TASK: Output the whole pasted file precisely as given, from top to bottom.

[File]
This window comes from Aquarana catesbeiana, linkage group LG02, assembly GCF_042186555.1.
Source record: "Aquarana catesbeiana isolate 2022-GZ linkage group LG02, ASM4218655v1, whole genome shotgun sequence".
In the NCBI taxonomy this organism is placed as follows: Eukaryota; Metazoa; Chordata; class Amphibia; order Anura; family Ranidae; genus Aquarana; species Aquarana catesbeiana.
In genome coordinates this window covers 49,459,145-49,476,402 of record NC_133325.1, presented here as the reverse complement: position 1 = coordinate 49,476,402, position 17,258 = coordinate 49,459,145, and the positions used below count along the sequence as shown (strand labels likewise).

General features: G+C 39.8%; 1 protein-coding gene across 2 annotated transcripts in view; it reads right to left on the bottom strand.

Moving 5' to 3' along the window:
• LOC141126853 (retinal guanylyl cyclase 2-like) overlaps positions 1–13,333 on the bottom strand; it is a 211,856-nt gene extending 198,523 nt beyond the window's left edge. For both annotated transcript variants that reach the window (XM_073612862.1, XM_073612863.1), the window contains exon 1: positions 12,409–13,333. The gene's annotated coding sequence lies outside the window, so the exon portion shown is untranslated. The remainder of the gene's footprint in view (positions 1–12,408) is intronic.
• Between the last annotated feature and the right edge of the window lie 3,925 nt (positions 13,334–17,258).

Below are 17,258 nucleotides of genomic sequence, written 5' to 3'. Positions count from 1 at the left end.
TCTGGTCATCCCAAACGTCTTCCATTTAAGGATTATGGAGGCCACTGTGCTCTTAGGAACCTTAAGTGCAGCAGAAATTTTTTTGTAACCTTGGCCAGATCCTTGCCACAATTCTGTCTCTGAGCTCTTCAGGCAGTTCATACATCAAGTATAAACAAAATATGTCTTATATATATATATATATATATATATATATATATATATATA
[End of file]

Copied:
This window comes from Aquarana catesbeiana, linkage group LG02, assembly GCF_042186555.1.
Source record: "Aquarana catesbeiana isolate 2022-GZ linkage group LG02, ASM4218655v1, whole genome shotgun sequence".
In the NCBI taxonomy this organism is placed as follows: Eukaryota; Metazoa; Chordata; class Amphibia; order Anura; family Ranidae; genus Aquarana; species Aquarana catesbeiana.
In genome coordinates this window covers 49,459,145-49,476,402 of record NC_133325.1, presented here as the reverse complement: position 1 = coordinate 49,476,402, position 17,258 = coordinate 49,459,145, and the positions used below count along the sequence as shown (strand labels likewise).

General features: G+C 39.8%; 1 protein-coding gene across 2 annotated transcripts in view; it reads right to left on the bottom strand.

Moving 5' to 3' along the window:
• LOC141126853 (retinal guanylyl cyclase 2-like) overlaps positions 1–13,333 on the bottom strand; it is a 211,856-nt gene extending 198,523 nt beyond the window's left edge. For both annotated transcript variants that reach the window (XM_073612862.1, XM_073612863.1), the window contains exon 1: positions 12,409–13,333. The gene's annotated coding sequence lies outside the window, so the exon portion shown is untranslated. The remainder of the gene's footprint in view (positions 1–12,408) is intronic.
• Between the last annotated feature and the right edge of the window lie 3,925 nt (positions 13,334–17,258).

Below are 17,258 nucleotides of genomic sequence, written 5' to 3'. Positions count from 1 at the left end.
TCTGGTCATCCCAAACGTCTTCCATTTAAGGATTATGGAGGCCACTGTGCTCTTAGGAACCTTAAGTGCAGCAGAAATTTTTTTGTAACCTTGGCCAGATCCTTGCCACAATTCTGTCTCTGAGCTCTTCAGGCAGTTCATACATCAAGTATAAACAAAATATGTCTTATATATATATATATATATATATATATATATATATATATA